Spain's government pushes through basic income guarantee to fight poverty

Volunteers prepare rations of donated food ahead of a distribution to people in need at the Santa Anna church in Barcelona on May 15, 2020.
Volunteers prepare rations of donated food ahead of a distribution to people in need at the Santa Anna church in Barcelona on May 15, 2020. © Joseph Lago, AFP

The Spanish government approved on Friday the creation of a minimum income worth 462 euros ($514) a month for the poorest, Deputy Prime Minister Pablo Iglesias told a news conference, in a scheme that targets some 2.5 million people.

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Under the decree approved at a cabinet meeting, the Socialist-led government would pay the monthly stipend and top up existing revenue for people earning less so that they get at least that minimum amount every month, Iglesias told reporters.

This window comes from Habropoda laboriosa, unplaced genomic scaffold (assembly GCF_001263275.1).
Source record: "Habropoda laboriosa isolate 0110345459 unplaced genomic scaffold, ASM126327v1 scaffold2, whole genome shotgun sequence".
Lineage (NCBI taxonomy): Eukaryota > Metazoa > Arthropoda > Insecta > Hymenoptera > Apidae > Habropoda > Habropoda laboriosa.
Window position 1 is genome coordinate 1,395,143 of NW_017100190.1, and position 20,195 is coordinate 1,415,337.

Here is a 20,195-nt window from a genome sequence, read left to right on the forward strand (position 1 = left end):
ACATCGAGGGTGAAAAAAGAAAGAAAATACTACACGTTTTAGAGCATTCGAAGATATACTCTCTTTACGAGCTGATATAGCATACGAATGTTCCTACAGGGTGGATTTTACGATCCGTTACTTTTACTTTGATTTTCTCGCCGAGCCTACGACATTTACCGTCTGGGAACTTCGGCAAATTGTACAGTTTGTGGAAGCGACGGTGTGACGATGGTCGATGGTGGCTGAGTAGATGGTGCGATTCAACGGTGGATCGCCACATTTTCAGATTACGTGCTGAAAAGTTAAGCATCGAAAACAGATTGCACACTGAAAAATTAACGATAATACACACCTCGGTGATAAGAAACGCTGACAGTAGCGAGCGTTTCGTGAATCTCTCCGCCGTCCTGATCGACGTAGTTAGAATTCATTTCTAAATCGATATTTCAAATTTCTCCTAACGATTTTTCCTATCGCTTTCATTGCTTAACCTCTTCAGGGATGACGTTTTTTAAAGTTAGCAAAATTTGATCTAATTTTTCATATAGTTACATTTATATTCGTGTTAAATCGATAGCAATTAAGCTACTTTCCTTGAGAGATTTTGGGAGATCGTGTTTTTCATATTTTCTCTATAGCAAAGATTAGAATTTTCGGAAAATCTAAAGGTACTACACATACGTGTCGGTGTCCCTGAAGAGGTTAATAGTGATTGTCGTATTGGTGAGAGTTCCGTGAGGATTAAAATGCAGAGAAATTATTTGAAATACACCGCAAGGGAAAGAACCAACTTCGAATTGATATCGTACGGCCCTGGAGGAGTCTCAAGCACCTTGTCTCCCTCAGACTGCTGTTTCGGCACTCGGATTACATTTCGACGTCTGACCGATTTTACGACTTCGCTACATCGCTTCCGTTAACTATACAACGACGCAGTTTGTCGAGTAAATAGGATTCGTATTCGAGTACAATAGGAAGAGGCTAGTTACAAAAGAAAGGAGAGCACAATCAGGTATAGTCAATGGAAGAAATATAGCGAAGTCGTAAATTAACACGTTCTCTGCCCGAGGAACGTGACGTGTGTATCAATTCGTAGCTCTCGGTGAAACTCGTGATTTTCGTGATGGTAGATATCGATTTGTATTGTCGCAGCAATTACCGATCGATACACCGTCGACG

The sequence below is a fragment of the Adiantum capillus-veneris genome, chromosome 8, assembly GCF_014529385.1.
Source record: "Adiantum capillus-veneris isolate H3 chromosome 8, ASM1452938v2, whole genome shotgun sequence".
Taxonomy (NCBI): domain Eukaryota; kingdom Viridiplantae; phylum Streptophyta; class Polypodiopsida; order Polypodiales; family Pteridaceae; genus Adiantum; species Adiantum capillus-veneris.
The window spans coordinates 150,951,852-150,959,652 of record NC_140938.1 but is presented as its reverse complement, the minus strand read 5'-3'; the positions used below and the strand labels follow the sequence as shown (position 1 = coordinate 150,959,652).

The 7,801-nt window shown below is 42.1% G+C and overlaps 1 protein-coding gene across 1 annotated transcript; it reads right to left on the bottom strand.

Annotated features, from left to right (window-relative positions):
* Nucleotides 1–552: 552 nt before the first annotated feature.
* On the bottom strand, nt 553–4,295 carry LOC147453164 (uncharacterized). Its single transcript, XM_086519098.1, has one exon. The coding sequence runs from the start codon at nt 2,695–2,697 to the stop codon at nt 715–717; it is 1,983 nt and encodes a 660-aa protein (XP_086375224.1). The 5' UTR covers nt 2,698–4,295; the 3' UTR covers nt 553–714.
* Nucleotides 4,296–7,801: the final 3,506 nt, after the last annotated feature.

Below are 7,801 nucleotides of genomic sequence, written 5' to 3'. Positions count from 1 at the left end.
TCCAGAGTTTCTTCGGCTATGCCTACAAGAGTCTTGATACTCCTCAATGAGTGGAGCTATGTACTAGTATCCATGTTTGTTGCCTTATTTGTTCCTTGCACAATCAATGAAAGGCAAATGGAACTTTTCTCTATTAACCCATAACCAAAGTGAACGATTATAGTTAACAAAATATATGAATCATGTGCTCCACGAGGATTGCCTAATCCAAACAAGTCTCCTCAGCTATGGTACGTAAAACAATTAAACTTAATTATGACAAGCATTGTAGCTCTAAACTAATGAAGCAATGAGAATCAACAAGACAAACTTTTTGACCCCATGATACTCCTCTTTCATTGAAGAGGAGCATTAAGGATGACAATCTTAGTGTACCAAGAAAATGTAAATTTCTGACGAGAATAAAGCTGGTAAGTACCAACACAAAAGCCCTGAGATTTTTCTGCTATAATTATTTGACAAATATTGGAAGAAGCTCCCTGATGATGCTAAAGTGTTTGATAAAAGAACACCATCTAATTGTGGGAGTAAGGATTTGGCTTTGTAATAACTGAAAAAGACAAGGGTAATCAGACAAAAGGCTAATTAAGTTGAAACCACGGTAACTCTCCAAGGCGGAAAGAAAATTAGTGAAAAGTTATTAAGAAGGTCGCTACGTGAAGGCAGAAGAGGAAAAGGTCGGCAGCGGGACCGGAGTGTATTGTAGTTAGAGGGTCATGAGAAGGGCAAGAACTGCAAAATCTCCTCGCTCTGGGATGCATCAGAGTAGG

The minimum income would increase with the number of family members to a total of up to 1,015 euros per month. The new programme aims to reach 850,000 households or 2.5 million people and would cost the government about 3 billion euros a year.

The plan to install a basic income was a pre-electoral promise, but it was accelerated due to the economic fallout from the coronavirus pandemic.

Spain is one of Europe's hardest hit countries, with more than 27,000 deaths and nearly 238,000 confirmed cases of the virus. It also has one of the highest unemployment rates on the continent. 

Close to a million jobs were lost in March alone when the lockdown began and the Bank of Spain has forecast the economy will contract by up to 12% this year.

(FRANCE 24 with REUTERS)

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